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  1. #261
    Photo Engineer's Avatar
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    Yes, Kodak and others sell stop baths, but you can use white vinegar!

    PE

  2. #262
    Ian Grant's Avatar
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    Note Mason's words in the third paragraph;

    THIS STOP BATH IS SUPERFLUOUS when talkingg about fixers like Hypam & Ilford & Kodak Rapid Fixer. Most people use this type of fixer, only a very small percentage use Neutral or Alkaline fixers. none of the reputable large manufacturers make them for B&W film/paper use.

    None of it gets away from the fact that the film manufacturers say water is OK instead of Stop bath which is the whole point of this thread, and we can't contradict what the manufacturers say

    Ian
    Last edited by Ian Grant; 07-22-2010 at 05:21 PM. Click to view previous post history. Reason: typq

  3. #263
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    Ian;

    Read the whole paragraph. There is a "BUT" in that sentence and he goes on to say something else by the end of the paragraph! And, look at the photo in my last post.

    PE

  4. #264
    Ian Grant's Avatar
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    In many posts in this thread I've addressed that but, the extended fixer life so that's a another crass comment.

    Quote Originally Posted by Photo Engineer View Post
    Ian;

    Read the whole paragraph. There is a "BUT" in that sentence and he goes on to say something else by the end of the paragraph! And, look at the photo in my last post.

    PE


    This is what I mean you deliberately post paper processing images when we are talking about film.

    It's completely irrelevant.

    No-one is saying that for optimum fixer life a stop bath doesn't need to be used. Rather that water can also be used if you want.

    So you read the Kodak data, YOU CAN'T DISAGREE, you accepted it in the other post and you still argue with the facts.

    Ian


    Quote Originally Posted by Photo Engineer View Post
    This is a scan of a page from one of the early photo books from Kodak. It describes developing Film, making contact prints and making enlargements.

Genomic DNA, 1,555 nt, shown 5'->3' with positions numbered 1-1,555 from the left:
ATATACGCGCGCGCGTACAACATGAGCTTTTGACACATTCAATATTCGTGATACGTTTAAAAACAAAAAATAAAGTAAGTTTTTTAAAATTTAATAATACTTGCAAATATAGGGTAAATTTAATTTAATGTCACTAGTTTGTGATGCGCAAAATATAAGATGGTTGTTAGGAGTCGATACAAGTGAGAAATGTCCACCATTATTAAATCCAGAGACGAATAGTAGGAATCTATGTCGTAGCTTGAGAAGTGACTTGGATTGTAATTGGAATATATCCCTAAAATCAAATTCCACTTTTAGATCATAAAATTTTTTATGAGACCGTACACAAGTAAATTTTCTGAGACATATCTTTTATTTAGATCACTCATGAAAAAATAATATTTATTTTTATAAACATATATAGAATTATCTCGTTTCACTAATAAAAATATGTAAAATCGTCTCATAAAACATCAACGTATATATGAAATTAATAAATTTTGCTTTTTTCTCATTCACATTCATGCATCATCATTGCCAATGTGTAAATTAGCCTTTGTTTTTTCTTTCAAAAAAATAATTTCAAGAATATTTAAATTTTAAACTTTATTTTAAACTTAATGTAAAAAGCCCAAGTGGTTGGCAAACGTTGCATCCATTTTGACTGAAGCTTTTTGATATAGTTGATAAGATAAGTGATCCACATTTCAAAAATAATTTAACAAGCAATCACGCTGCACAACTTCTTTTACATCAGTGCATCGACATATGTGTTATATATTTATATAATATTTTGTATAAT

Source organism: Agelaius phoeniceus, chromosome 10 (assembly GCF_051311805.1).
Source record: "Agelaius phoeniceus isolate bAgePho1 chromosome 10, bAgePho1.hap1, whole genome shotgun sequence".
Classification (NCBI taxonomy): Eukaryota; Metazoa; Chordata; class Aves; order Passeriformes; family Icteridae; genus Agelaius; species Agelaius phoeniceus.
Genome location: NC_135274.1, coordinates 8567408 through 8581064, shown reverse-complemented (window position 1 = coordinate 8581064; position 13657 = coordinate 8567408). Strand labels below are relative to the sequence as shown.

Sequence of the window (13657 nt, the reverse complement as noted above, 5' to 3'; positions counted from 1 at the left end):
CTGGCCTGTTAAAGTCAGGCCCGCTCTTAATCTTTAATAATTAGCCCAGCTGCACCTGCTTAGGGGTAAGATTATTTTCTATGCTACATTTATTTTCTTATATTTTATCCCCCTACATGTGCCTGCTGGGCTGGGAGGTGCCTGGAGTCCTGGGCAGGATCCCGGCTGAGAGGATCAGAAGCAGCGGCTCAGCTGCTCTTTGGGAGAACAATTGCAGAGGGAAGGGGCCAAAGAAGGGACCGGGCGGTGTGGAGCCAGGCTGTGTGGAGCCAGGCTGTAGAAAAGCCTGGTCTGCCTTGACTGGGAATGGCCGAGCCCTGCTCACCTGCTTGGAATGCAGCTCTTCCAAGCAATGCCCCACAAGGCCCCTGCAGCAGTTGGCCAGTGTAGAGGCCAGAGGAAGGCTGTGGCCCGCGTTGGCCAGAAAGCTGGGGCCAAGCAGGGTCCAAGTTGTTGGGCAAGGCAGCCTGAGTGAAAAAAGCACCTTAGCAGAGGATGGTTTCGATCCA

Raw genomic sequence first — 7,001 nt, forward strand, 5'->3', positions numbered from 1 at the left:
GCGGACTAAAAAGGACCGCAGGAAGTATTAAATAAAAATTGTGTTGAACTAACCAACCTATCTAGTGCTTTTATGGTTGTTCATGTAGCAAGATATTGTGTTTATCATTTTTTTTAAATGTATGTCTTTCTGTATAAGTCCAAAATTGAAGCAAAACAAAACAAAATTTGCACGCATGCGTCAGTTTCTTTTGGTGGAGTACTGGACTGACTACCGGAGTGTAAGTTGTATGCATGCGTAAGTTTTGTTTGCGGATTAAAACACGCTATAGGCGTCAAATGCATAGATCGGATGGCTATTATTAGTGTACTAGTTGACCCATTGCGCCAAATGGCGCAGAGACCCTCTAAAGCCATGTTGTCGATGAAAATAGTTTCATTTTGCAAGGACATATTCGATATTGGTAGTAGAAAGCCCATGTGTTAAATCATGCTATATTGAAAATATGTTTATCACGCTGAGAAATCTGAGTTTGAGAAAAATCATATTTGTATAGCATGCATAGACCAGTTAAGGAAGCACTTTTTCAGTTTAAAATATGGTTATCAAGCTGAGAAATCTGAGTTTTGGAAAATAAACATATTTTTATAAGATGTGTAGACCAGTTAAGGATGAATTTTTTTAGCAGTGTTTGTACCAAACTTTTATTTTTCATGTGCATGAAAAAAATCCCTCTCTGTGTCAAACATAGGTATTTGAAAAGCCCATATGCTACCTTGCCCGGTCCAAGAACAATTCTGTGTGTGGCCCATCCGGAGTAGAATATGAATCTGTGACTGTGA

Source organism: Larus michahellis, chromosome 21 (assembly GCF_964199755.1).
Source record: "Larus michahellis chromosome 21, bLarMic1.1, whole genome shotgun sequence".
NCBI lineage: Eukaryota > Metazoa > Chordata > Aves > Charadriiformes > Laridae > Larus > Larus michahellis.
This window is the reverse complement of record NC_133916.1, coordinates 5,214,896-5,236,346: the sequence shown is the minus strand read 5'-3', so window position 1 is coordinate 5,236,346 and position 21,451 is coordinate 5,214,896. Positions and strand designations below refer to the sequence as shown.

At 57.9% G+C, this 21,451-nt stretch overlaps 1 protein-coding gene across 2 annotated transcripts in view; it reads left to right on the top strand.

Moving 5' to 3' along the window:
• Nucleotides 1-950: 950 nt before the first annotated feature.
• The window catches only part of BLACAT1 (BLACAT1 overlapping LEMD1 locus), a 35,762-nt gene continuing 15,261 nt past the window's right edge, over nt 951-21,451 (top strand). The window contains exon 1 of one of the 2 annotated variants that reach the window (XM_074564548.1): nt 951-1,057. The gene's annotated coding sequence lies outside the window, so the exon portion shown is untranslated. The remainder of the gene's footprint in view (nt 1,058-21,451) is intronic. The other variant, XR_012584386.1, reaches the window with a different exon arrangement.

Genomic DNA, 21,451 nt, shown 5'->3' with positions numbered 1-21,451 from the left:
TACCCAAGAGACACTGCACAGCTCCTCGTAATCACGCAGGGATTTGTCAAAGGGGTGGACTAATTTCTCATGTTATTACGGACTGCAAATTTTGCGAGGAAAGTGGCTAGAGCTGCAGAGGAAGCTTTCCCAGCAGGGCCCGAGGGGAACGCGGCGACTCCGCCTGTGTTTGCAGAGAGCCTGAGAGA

In it, they describe the best methods to process and wash films and papers.

    Take a look at the middle tray and consider the implications in the face of the supposed BS. This shows that Kodak was teaching the use of a stop bath as far back as the 40s. The book is not clearly dated but implies a print date in 1947. I certainly had this book in 1950.

    PE
    Last edited by Ian Grant; 07-22-2010 at 05:00 PM. Click to view previous post history.

  5. #265
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    Pages from 2 more Kodak publications on processing. And, in these they specifically mention film and also bring up calcium sludge which is a problem with some hard water supplies.

    PE
    Attached Thumbnails Attached Thumbnails stop bath 1.jpg   stop bath 2.jpg  

  6. #266
    Ian Grant's Avatar
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    It now makes ZERO difference what else you post Ron about this in this thread, Kodak themselves say right now that you can use a water rinse for films, instead of stop bath, so cut the one-upmanship you're not arguing with me rather the data a company you once worked for until you retired has published.

    Kodak publish the data, If you don't or can't agree with it take it up with them directly, it's not relevant to APUG.

    Ian
    Last edited by Ian Grant; 07-22-2010 at 05:39 PM. Click to view previous post history. Reason: add

  7. #267
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    And here is Haist on Stop Baths. He mentions both film and paper. And consequences of not properly stopping development. Please note what he says of a water rinse!